Valletta is a pretty little town with lots of interesting history. And the main streets and sights are completely overrun by tourists. By far the number one sight and site is the St. John Co-Cathedral (there is also a pro-cathedral, but there doesn’t seem to be an actual cathedral in town). On the outside, not a very imposing church, but decked out in extensive baroque decorations on every bit of wall inside.
Also, the tour’s audio guide taught me that the Maltese cross has eight points because they represent the eight langues, or chapters, of knights who had set up shop on Malta after being kicked out of Jerusalem.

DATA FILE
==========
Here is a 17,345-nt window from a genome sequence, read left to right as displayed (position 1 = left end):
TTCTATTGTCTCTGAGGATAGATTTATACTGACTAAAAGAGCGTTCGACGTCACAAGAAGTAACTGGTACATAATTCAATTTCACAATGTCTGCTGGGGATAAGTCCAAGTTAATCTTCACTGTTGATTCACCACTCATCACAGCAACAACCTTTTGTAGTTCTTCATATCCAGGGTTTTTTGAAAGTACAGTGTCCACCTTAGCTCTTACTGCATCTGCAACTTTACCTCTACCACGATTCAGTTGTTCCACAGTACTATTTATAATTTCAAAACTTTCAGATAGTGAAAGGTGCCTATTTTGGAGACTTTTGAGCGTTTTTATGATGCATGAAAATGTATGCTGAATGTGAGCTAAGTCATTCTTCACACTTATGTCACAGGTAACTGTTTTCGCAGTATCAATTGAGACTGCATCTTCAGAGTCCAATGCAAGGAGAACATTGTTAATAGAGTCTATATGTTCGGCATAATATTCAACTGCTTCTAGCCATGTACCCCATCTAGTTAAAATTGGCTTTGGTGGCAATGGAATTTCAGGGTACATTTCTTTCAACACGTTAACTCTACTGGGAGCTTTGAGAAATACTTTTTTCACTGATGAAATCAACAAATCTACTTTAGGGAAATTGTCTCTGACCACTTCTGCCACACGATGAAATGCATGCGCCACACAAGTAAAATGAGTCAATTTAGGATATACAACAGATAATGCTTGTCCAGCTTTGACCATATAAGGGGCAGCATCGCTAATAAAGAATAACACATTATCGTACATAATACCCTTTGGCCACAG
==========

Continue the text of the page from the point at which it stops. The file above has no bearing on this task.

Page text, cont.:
Defending the faith required knights from similar background to flock together in their own langues, which indeed were originally, but loosely, grouped around similar languages. For example, the Dutch joined the Germans, but so did some of the Nordic knights. It’s specifically in the co-cathedral, where each langue competed with the others to outdo them in creating the most elaborate chapel, where these langues, and the eight pointed maltese cross, are the most prominent.

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It’s surprising that even with the influx of so many Europeans and their languages, Maltese is still the primary language of the island, with english the second only because of the country being an English colony until a few decades ago.
With all the knights speaking indo European languages, I can’t imagine Maltese was the lingua Franca, during their prominence, so it’s interesting it managed to stay put.